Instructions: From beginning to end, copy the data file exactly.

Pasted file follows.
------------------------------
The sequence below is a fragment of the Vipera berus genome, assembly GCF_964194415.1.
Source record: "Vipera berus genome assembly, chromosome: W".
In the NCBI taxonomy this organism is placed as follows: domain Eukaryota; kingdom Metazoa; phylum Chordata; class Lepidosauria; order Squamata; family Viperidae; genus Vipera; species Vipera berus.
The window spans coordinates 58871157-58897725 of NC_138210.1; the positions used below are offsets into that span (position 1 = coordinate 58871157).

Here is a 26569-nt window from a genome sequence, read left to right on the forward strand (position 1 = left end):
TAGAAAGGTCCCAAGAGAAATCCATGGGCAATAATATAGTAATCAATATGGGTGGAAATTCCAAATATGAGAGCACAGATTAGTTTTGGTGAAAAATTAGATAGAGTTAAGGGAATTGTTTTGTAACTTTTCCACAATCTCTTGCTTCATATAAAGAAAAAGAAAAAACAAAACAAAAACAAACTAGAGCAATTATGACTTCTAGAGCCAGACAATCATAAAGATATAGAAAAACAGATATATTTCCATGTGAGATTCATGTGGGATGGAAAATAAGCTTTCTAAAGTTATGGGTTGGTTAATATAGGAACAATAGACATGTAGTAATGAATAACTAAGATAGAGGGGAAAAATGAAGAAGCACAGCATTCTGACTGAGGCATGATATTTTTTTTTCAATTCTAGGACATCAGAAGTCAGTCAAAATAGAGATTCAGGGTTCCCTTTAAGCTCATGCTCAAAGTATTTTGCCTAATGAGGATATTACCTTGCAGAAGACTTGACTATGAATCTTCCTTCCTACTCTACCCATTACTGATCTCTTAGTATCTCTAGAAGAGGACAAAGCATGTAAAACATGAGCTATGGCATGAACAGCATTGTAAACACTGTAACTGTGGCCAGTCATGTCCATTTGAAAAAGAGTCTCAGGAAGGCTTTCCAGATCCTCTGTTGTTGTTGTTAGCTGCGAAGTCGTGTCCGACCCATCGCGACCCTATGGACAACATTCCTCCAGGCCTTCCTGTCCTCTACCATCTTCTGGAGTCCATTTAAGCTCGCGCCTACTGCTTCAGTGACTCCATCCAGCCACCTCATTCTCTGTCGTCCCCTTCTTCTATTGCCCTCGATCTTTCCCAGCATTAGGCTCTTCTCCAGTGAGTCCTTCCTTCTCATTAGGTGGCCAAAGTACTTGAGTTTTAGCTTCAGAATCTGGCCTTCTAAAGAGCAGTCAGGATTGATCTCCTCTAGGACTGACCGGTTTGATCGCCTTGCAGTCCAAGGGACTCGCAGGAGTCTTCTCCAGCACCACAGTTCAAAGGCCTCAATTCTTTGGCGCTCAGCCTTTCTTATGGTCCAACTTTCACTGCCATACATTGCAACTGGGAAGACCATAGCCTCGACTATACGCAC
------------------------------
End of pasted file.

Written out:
The sequence below is a fragment of the Vipera berus genome, assembly GCF_964194415.1.
Source record: "Vipera berus genome assembly, chromosome: W".
In the NCBI taxonomy this organism is placed as follows: domain Eukaryota; kingdom Metazoa; phylum Chordata; class Lepidosauria; order Squamata; family Viperidae; genus Vipera; species Vipera berus.
The window spans coordinates 58871157-58897725 of NC_138210.1; the positions used below are offsets into that span (position 1 = coordinate 58871157).

Here is a 26569-nt window from a genome sequence, read left to right on the forward strand (position 1 = left end):
TAGAAAGGTCCCAAGAGAAATCCATGGGCAATAATATAGTAATCAATATGGGTGGAAATTCCAAATATGAGAGCACAGATTAGTTTTGGTGAAAAATTAGATAGAGTTAAGGGAATTGTTTTGTAACTTTTCCACAATCTCTTGCTTCATATAAAGAAAAAGAAAAAACAAAACAAAAACAAACTAGAGCAATTATGACTTCTAGAGCCAGACAATCATAAAGATATAGAAAAACAGATATATTTCCATGTGAGATTCATGTGGGATGGAAAATAAGCTTTCTAAAGTTATGGGTTGGTTAATATAGGAACAATAGACATGTAGTAATGAATAACTAAGATAGAGGGGAAAAATGAAGAAGCACAGCATTCTGACTGAGGCATGATATTTTTTTTTCAATTCTAGGACATCAGAAGTCAGTCAAAATAGAGATTCAGGGTTCCCTTTAAGCTCATGCTCAAAGTATTTTGCCTAATGAGGATATTACCTTGCAGAAGACTTGACTATGAATCTTCCTTCCTACTCTACCCATTACTGATCTCTTAGTATCTCTAGAAGAGGACAAAGCATGTAAAACATGAGCTATGGCATGAACAGCATTGTAAACACTGTAACTGTGGCCAGTCATGTCCATTTGAAAAAGAGTCTCAGGAAGGCTTTCCAGATCCTCTGTTGTTGTTGTTAGCTGCGAAGTCGTGTCCGACCCATCGCGACCCTATGGACAACATTCCTCCAGGCCTTCCTGTCCTCTACCATCTTCTGGAGTCCATTTAAGCTCGCGCCTACTGCTTCAGTGACTCCATCCAGCCACCTCATTCTCTGTCGTCCCCTTCTTCTATTGCCCTCGATCTTTCCCAGCATTAGGCTCTTCTCCAGTGAGTCCTTCCTTCTCATTAGGTGGCCAAAGTACTTGAGTTTTAGCTTCAGAATCTGGCCTTCTAAAGAGCAGTCAGGATTGATCTCCTCTAGGACTGACCGGTTTGATCGCCTTGCAGTCCAAGGGACTCGCAGGAGTCTTCTCCAGCACCACAGTTCAAAGGCCTCAATTCTTTGGCGCTCAGCCTTTCTTATGGTCCAACTTTCACTGCCATACATTGCAACTGGGAAGACCATAGCCTCGACTATACGCAC